A Muslim friend asked me this question: “Why did God send many prophets and give them other books, such as the Zabur (Psalms), the Injeel (Gospel), and the Qur’an, when he had already given the Torah to Moses? Why would we need the rest of the Bible in addition to the Torah, not to mention the Qur’an?” Here is the answer my friend gave me to his own question: “When the Jewish rabbis deformed the book that God had given previously, God sent another messenger with another divine book to remind people of what had been beforehand.”
Not a Simple Repetition of What Was Already Revealed
As we have already seen, my friend’s answer is not valid for several reasons.
Since I do not accept the idea that the word of God could be changed by men, who would have thus prevented Him from accomplishing what He wanted, what answer can I give to the question raised by my friend: Why did God send many prophets and give them other books, even though He had already given the Torah to Moses?
The first thing to understand is that the different books of the Bible do not claim, as the Qur’an does, to merely repeat what had been revealed before. In Surah 41:43 – Fussilat, Allah says to Muhammad, “Nothing is said to you (O Muhammad) except what was said to the Messengers before you.” Each book in the Bible, on the other hand, plays a role in making known God’s work, His will and His unfolding plan.
The first book of the Torah is called Genesis, which means “beginning.” It tells of the beginning (or creation) of the universe and of human beings, of the entrance of sin into the world, of the origin of the people of Israel, and of other “beginnings.” The next four books in the Torah contain laws which God gave to His people, Israel, and tell the rest of the story of this people during the lifetime of Moses. The twelve books which come next in the Old Testament give us the story of God’s relations with the people of Israel over the course of the thousand years between the death of Moses and the ministry of the prophet Malachi. During these ten centuries, God sent various prophets, not to change the laws given to Moses, but to call the people to obey these laws with love and faithfulness and to return to God when they had strayed from the right way. The messages that these prophets gave from God are found in seventeen other books of the Old Testament, called the major prophets and the minor prophets (“major” for the longer books, and “minor” for the shorter ones). There are five other books, including the Psalms of David, the Zabur. They contain a lot of practical wisdom for everyday life and inspired words of praise and supplication addressed to God. The law given to Moses is at the heart of all the other books of the Old Testament; in fact, the whole thing is sometime referred to as “the Law.” It is also called the old covenant.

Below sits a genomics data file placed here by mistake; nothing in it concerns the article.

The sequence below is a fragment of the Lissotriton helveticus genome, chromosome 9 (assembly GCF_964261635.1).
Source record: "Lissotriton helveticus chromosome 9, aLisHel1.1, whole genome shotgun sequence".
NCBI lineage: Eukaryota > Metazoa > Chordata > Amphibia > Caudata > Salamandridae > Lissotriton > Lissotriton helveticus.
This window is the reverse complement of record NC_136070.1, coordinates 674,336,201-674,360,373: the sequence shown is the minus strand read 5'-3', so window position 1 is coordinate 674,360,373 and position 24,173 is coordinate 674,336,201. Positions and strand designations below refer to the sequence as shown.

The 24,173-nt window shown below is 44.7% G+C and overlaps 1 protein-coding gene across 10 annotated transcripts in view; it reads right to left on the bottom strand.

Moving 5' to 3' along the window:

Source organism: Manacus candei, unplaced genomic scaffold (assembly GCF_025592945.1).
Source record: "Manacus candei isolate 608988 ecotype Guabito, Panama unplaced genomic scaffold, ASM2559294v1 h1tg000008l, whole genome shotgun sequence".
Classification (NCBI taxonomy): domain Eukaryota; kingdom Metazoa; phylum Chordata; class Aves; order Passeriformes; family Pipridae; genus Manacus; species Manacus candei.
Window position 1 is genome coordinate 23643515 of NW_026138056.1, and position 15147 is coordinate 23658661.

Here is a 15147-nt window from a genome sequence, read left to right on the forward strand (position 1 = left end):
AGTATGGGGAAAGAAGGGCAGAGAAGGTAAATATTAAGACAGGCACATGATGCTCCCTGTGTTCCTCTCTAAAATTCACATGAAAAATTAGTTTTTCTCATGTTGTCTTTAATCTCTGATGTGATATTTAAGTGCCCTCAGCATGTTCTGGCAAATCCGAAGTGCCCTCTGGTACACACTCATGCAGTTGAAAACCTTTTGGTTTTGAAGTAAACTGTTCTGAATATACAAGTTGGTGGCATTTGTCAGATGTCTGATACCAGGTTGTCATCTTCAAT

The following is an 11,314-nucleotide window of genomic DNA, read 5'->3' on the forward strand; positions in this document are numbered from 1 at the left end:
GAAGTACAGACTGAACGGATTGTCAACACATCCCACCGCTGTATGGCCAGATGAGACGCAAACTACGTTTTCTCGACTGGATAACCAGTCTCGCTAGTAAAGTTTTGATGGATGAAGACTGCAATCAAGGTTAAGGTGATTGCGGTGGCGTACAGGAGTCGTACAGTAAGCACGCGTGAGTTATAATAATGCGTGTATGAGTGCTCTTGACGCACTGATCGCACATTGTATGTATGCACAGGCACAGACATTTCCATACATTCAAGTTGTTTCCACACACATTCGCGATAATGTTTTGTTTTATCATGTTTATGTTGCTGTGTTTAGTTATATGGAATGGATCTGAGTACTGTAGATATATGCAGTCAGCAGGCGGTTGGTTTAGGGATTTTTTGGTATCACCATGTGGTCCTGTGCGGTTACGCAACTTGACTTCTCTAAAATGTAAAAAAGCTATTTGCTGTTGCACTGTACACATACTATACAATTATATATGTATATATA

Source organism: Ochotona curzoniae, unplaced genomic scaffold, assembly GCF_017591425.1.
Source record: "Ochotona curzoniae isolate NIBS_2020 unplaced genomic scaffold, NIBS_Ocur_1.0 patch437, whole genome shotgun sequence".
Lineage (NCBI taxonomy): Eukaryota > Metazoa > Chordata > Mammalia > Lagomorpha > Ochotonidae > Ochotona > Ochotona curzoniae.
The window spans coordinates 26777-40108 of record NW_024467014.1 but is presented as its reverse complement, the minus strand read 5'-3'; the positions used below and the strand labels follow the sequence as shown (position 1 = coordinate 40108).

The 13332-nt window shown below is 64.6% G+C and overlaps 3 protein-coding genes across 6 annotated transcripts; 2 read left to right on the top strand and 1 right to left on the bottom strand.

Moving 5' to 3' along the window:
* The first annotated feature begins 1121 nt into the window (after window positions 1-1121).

A Change Is Announced
It is important to know that the Old Testament looked forward to something else. Moses had spoken to the people of a prophet like himself whom God would raise up and to whom everyone would need to listen. (I know that Muslims believe that he was talking about Muhammad and that Christians believe he was speaking of Jesus. We will deal with that question elsewhere.) What I want to emphasize is that already in the time of Moses, God was telling the people to expect someone great whom He would send in the future. Later, God told David that he would raise up one of David’s descendants to rule over a kingdom that would have no end. Other prophets provided additional details concerning this descendant, known as the anointed one, the Messiah. One of the prophets who preached to the people before the fall of the Kingdom of Judah, six hundred years before Christ, spoke a message in which the Lord said, “’Behold, days are coming, declares the Lord, when I will make a new covenant with the house of Israel and with the house of Judah, not like the covenant which I made with their fathers in the day I took them by the hand to bring them out of the land of Egypt, My covenant which they broke’” (Jeremiah 31:31,32).
To Fulfill, Not to Abolish